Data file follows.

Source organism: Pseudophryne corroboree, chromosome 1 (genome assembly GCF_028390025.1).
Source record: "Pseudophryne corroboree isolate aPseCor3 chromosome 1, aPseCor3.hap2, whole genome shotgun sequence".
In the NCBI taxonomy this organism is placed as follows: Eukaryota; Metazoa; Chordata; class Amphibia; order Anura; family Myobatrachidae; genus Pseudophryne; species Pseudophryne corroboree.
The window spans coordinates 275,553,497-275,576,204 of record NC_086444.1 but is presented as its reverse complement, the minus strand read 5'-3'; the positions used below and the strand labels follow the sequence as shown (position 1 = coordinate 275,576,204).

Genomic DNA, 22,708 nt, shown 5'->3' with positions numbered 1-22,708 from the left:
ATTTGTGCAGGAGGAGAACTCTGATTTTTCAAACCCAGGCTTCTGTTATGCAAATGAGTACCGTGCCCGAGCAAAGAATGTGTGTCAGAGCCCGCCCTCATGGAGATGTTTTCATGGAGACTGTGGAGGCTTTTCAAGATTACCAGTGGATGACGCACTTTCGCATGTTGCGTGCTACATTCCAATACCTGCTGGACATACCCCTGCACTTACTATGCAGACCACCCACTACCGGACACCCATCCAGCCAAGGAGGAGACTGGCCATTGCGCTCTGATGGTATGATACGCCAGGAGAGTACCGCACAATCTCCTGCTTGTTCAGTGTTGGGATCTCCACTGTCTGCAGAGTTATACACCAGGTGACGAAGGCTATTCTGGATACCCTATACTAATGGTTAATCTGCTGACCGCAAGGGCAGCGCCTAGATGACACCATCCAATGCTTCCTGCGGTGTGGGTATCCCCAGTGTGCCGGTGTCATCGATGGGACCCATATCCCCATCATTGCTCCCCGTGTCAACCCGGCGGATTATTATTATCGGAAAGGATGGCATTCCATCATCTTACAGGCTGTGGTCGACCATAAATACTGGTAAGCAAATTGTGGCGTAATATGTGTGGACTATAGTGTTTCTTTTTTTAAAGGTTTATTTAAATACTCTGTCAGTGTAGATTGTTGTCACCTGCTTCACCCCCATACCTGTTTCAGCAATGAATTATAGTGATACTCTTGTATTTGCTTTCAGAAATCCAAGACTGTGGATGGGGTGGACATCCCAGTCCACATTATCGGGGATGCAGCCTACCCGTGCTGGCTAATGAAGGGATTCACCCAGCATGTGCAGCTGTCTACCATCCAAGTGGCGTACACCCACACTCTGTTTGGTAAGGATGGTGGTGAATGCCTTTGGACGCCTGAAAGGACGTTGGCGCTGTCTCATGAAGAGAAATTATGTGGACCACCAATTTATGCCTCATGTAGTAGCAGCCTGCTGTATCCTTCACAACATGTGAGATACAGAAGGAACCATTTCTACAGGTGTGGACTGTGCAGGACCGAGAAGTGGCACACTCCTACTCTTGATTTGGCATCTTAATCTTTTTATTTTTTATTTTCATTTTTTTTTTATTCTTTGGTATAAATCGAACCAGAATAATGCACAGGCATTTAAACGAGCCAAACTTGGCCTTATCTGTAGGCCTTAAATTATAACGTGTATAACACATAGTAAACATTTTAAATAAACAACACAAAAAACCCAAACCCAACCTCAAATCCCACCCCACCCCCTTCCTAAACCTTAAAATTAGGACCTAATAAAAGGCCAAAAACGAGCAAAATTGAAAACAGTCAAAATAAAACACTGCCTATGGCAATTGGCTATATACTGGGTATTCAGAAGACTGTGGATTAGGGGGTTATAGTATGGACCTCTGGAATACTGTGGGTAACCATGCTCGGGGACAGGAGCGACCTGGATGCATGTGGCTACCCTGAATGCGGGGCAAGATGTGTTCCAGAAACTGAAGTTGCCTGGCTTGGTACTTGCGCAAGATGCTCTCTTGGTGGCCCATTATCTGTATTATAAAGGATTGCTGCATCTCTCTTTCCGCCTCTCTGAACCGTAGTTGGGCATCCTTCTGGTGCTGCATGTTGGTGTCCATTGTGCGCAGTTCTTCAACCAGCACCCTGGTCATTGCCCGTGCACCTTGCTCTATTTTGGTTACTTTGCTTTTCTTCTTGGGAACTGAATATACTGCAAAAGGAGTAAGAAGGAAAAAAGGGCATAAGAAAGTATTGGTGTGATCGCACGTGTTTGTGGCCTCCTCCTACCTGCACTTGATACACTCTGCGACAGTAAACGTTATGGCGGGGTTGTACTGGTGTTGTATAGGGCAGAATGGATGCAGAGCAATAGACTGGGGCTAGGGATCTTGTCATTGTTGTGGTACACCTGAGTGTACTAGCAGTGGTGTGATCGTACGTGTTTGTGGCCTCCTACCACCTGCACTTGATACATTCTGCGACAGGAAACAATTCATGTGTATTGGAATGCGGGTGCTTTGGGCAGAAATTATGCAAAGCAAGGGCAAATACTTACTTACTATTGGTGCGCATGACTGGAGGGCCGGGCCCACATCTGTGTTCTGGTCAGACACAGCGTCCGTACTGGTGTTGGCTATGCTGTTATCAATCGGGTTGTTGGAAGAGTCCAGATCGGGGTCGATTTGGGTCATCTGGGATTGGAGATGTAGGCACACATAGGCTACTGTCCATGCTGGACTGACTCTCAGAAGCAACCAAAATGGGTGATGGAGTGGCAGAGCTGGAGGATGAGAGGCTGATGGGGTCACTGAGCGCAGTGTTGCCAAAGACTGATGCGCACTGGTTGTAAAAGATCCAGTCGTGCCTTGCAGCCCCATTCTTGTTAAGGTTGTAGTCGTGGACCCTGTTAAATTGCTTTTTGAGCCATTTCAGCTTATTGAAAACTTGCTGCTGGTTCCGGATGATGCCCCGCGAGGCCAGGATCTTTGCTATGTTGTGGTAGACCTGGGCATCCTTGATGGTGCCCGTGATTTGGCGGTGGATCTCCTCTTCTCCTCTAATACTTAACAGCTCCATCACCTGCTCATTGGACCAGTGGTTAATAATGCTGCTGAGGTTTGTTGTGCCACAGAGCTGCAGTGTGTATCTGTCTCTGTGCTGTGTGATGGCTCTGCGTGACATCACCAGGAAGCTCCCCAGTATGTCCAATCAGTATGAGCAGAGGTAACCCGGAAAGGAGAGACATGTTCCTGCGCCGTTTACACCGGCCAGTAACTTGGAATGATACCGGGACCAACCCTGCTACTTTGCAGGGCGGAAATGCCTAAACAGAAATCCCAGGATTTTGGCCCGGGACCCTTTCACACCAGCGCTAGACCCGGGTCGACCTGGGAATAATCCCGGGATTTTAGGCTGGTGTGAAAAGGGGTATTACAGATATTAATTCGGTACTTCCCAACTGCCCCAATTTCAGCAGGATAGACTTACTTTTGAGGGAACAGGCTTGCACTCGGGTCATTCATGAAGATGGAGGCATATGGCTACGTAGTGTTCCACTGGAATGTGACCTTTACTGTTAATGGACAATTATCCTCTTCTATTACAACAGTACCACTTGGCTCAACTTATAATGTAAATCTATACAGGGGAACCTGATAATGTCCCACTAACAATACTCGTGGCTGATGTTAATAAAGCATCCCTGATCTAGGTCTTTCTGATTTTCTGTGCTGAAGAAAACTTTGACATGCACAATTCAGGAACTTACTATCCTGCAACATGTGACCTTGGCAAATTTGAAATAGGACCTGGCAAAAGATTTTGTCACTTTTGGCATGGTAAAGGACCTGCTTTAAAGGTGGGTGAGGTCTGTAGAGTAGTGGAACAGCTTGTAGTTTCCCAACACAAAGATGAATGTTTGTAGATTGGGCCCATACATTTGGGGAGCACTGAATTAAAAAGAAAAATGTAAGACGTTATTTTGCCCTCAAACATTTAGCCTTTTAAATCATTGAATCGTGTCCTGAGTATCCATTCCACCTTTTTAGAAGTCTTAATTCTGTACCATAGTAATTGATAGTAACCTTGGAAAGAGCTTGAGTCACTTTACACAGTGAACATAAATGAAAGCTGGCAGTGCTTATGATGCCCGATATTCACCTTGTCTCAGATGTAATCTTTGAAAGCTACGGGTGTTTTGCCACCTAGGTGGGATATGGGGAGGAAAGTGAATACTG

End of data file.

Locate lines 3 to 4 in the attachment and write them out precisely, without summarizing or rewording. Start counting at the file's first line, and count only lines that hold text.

In the NCBI taxonomy this organism is placed as follows: Eukaryota; Metazoa; Chordata; class Amphibia; order Anura; family Myobatrachidae; genus Pseudophryne; species Pseudophryne corroboree.
The window spans coordinates 275,553,497-275,576,204 of record NC_086444.1 but is presented as its reverse complement, the minus strand read 5'-3'; the positions used below and the strand labels follow the sequence as shown (position 1 = coordinate 275,576,204).